In a previous question and answer, a consensus developed that is not something we want to keep around: Do we want the [grammar] tag?

But the tag was never blacklisted, and we're now up to 23 questions with the tag. Before it gets any bigger, it seems appropriate to attempt to work out how we categorize the various types of questions that the tag is receiving.

1 Answer 1


I'd suggest that there are three categories of questions in this tag, two of which would use new tags:

  1. Questions asking what a particular word's grammatical function is ("Grammar Identification" – )
  2. Questions asking which grammatical form to use in a particular situation ("Grammar Choice" – )
    • This is different from , which includes questions asking about both vocabulary and grammar
  3. Questions where isn't needed, because other tags already capture the content of the question ("Remove Grammar Tag")

Applying these categories to the 23 questions, I would break them down as follows:

Of course, you might disagree with my specific applications of these three categories. I include this detail only to show how I'm envisioning the two new tags would be used. If you see a better way to categorize these questions, or better tag names, offer another answer!

  • I mostly agree with your list, but a couple of questions seem to fall between the categories. Would it make sense to add a tag "proofreading" for questions like "is this grammatical" (some of them do not involve making a choice)? We can make "proofreading" and "grammar-choice" synonyms, but having both of them might make the tags easier to find.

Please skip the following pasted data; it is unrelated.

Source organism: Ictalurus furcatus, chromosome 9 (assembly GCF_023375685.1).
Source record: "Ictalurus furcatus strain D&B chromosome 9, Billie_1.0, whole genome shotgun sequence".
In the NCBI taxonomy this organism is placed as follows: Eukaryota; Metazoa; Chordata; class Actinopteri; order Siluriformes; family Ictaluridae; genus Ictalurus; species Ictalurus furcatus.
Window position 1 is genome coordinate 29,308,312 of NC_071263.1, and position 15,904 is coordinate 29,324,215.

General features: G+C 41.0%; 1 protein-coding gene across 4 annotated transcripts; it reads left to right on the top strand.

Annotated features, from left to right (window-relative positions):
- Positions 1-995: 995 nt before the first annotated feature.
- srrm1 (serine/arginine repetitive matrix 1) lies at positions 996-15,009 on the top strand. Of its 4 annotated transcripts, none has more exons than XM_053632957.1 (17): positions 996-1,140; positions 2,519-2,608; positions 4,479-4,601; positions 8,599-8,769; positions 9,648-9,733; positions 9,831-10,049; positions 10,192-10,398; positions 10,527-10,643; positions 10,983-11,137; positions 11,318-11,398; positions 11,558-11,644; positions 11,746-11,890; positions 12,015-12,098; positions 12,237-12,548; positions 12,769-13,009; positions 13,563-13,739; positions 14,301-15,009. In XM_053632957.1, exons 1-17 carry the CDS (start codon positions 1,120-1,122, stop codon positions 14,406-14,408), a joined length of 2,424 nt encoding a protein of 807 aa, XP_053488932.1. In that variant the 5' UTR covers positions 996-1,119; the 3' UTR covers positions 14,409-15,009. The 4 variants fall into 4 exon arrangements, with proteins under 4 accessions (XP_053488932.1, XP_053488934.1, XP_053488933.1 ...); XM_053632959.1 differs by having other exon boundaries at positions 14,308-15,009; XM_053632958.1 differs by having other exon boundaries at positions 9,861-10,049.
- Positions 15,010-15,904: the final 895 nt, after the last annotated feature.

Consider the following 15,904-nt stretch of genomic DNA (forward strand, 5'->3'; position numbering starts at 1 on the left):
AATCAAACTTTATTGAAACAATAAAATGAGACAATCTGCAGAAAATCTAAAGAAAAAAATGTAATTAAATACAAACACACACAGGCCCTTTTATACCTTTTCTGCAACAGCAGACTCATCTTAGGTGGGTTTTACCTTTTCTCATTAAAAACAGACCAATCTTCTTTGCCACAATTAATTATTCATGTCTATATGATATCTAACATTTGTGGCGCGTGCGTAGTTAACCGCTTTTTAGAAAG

– Joonas Ilmavirta Mod
    Commented Jun 20, 2016 at 13:56
  • Suggested changes: (1) Remove grammar tag from "When can I perform an elision?" (2) Use "proofreading" or "grammar-confirmation" or something in that direction for the appropriate questions now under Grammar Choice.
    – Joonas Ilmavirta Mod
    Commented Jun 20, 2016 at 14:01
  • Good point on the elision question; edited. I'm open to a grammar-confirmation tag as well, though it may be difficult to separate such questions from "grammar-choice" on one side and "translation" on the other. Maybe it's okay if questions have grammar-confirmation as well as one of these two. Commented Jun 20, 2016 at 14:26
  • Having "grammar-confirmation", to be mainly used with "grammar-choice" or "translation" sounds good to me. The tags need not be exclusive.
    – Joonas Ilmavirta Mod
    Commented Jun 20, 2016 at 14:31
  • I think we can make the clearest tag edits already. (I already did some, but not many, to avoid flooding the front page.) I would let the trickier ones keep their tags until more people weigh in with their opinions here.
    – Joonas Ilmavirta Mod
    Commented Jun 20, 2016 at 14:34
  • Excellent answer! A choice can be implicit: whenever you're in doubt whether x is correct, you will probably think there are other possibilities (for it must be possible to say whatever you want to say in some way). So I would be fine with grammar choice for proofreading/confirmation questions about grammar. Although of course proofreading and confirmation are also possible.
    – Cerberus Mod
    Commented Jun 20, 2016 at 16:43
  • I made some edits today, mostly removing grammar tags. I wonder if there are suitable tags for "Were there grammatical disagreements in Latin?" besides grammarians. A sociology tag might fit, but I'm not sure.
    – Joonas Ilmavirta Mod
    Commented Jul 5, 2016 at 13:27
  • @JoonasIlmavirta Perhaps language-evolution is close enough? Commented Jul 5, 2016 at 17:45
  • I guess that is the closest hit among current tags.
    – Joonas Ilmavirta Mod
    Commented Jul 5, 2016 at 18:08

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